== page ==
• How much is Bitcoin worth? The value of a share of stock is based on the fundamentals and future cash flows of the company that issued it. Cryptocurrencies, in contrast, do not have an intrinsic value. Their value is determined solely by what other people are willing to pay for them.
  • Regulation will come: Cryptocurrencies have largely been unregulated thus far in most countries, but governments are already changing their laissez-faire stance. The environmental problem posed by cryptocurrencies is just one aspect here – protecting consumers, businesses and banks from the high volatility of cryptocurrencies is also increasingly moving into the foreground. In addition, governments will strive to ensure that they don’t lose control over the monetary system. The ability to create and control legal tender mediums of exchange is a crucial component of states’ economic sovereignty. If cryptocurrencies proliferate uncontrollably, central banks and policymakers lose their ability to effectively manipulate the money supply and general price levels and to stimulate economic activity if necessary.


Limited supply?
The crypto money supply is theoretically unlimited

Number of cryptocurrencies

Sources: Coinmarketcap, Kaiser Partner Privatbank


Added value for portfolios? More than questionable

Regardless of where you stand on cryptocurrencies, the question or whether they provide an added value for an investment portfolio can be answered independently of your stance. For the past (and taking Bitcoin as an example), the answer is a resounding yes. Although one had to stomach an average volatility of around 80% and weather drawdowns of up to 83% during the observation period from 2014 onward (it wasn’t so easy to invest in Bitcoin prior to 2014), the prodigious annualized performance of around +68% made this rollercoaster ride worth the gut-wrenching thrills. With a resulting Sharpe ratio of 0.85 (better than that of the S&P 500 index over the same period), an investment in Bitcoin was also acceptable from a risk-adjusted perspective. In addition, Bitcoin’s correlation with other assets classes was relatively low. Viewed in hindsight, this means that the digital currency would have generated an added value within a broad-based portfolio from both a return standpoint and a diversification perspective. But does this also apply to the future?

As the evolution of Bitcoin’s price since the start of November 2021 (with its 50% plunge in the span of just ten weeks) illustrates, Bitcoin hasn’t lost any of its volatility despite the increasing involvement of institutional investors in the cryptocurrency. But whoever takes on that much risk would like to continue to be compensated in the future with a reasonably attractive risk-adjusted return. If we set the threshold at a Sharpe ratio of 0.5, Bitcoin (factoring in its long-term annualized volatility of 80%) would have to deliver a performance of +40% per annum to be attractive. This means that one Bitcoin would have to be worth more than a million US dollars in 2030 to represent a worthwhile investment. Every investor must decide for him or herself whether such a price target is realistic. But whoever considers a Bitcoin trading at seven figures by the end of this decade an exaggeration should tend to refrain from investing in the cryptocurrency because if Bitcoin doesn’t deliver the requisite performance, the risks taken will not be adequately compensated. At any rate, it is not worth investing in cryptocurrencies solely for their diversification attributes. Although the correlation between Bitcoin and stocks stood at just 0.1 for the aggregate period of the last ten years, whenever things got dicey on the equity markets and a low correlation would have been needed, the correlation between stock and cryptocurrency prices spiked significantly. During equity market corrections of more than 5%, Bitcoin’s performance averaged out to –13% and was negative 86% of the time. It is hardly to be expected that this behavior will change along with the increasing institutionalization of cryptocurrencies. Quite the contrary, their correlation with stocks has generally risen considerably over the last two years. Large- and small-scale investors alike appear to view digital currencies as being the riskiest part of their portfolios (for good reason) and the first assets to be dumped in the event of rising risk aversion. In this sense, cryptocurrencies have recently been behaving like a leveraged variant of (unprofitable) growth stocks. Like such growth stocks, Bitcoin and its cohorts are also particularly vulnerable to the upcoming return of (US) monetary policy to normal. This is another reason why cryptocurrency price volatility is unlikely to decrease much anytime soon.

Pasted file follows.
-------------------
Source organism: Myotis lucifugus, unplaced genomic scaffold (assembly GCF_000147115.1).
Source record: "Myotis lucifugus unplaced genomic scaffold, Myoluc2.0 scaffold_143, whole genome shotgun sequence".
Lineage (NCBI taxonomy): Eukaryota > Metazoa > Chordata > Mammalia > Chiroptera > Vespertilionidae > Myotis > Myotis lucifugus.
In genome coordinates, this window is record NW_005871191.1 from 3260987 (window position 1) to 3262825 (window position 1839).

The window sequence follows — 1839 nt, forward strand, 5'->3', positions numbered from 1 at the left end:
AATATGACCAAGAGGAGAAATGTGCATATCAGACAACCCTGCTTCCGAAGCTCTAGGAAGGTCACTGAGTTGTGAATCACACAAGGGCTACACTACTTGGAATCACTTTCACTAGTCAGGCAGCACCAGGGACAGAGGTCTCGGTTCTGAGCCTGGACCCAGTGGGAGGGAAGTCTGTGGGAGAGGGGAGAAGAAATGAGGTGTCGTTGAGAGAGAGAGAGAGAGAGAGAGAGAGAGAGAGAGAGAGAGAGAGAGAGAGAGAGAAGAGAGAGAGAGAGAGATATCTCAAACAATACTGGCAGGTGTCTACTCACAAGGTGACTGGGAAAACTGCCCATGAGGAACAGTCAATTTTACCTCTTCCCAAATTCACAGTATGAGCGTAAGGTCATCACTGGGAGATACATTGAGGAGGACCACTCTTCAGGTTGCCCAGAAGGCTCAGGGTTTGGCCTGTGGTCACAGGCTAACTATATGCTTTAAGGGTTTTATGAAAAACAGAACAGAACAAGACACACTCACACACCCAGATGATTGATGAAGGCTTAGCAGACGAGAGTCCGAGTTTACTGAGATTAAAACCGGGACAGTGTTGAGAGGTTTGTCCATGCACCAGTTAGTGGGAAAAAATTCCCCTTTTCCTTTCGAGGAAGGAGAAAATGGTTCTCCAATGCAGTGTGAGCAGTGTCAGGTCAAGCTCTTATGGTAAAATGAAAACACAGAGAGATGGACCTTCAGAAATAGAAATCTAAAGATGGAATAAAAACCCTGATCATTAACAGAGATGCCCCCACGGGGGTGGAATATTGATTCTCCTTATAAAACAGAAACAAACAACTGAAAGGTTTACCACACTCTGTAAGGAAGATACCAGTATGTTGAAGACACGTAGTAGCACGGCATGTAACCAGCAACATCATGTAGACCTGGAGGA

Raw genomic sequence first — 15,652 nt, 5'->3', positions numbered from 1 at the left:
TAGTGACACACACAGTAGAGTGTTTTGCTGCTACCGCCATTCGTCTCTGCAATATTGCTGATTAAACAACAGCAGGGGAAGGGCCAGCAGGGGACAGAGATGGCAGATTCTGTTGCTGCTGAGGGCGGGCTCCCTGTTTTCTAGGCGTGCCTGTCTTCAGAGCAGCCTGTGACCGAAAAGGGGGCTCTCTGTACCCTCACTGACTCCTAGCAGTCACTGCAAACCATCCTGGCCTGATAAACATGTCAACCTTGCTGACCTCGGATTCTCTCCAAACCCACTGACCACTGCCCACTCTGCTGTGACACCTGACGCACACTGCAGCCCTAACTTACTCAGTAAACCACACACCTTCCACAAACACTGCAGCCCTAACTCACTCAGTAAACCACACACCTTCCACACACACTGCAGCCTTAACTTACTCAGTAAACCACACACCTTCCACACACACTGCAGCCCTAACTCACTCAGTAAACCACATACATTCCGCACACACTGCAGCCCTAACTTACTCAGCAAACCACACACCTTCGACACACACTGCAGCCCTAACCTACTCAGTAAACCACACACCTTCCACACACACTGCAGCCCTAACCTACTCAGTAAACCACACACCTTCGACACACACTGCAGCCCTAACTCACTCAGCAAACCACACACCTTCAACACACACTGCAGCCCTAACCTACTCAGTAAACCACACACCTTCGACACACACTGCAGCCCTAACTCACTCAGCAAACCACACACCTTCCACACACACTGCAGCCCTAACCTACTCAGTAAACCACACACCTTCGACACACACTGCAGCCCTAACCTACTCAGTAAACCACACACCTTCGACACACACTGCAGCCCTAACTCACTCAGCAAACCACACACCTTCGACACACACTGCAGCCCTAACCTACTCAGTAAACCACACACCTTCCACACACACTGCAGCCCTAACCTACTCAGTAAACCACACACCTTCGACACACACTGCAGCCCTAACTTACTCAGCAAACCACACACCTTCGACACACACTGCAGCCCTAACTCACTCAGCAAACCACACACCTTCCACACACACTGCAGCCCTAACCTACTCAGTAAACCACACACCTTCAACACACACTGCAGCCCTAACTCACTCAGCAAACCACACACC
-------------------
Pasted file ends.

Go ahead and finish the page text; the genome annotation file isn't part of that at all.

No more than a proxy for highly speculative stocks (any longer)?
Cryptocurrency prices increasingly correlate with stock prices

Correlation between Bitcoin and S&P 500 index (2-year rolling)


Sources: Bloomberg, Kaiser Partner Privatbank


If you do invest in cryptocurrencies, do it in a diversified way

Developments in the crypto universe unfold at a very fast pace. That’s why we will regularly review our appraisal of cryptocurrencies. As things stand today, we do not consider cryptocurrencies a compulsory component of our asset allocation particularly in view of the price behavior described above and the problematic sustainability aspects. An optimist, though, who believes that the price of Bitcoin really will soar to the moon should construct a potential investment in cryptocurrencies in the most diversified way possible. Alongside Bitcoin as the still-leading digital coin, competitors like Cardano, Solana and Polkadot that employ more promising and sustainable proof-of-stake technology should also be part of any crypto basket. But even the biggest optimist should invest no more than 5% of his or her liquid assets in cryptocurrencies. Even such a small admixture of cryptocurrencies would already account for 20% of a diversified portfolio’s volatility. A larger allocation to cryptocurrencies would overconcentrate risk and would raise expected drawdowns for the overall portfolio during weak market phases to unreasonably high levels. Another aspect of elevated volatility also mustn’t be forgotten: adding in cryptocurrencies makes it necessary to regularly rebalance a portfolio, which entails elevated trading expenses.


Not a safe haven
Only for investors with strong nerves?

Volatility (6-month rolling)

Sources: Bloomberg, Kaiser Partner Privatbank


Oliver Hackel, CFA Senior Investment Strategist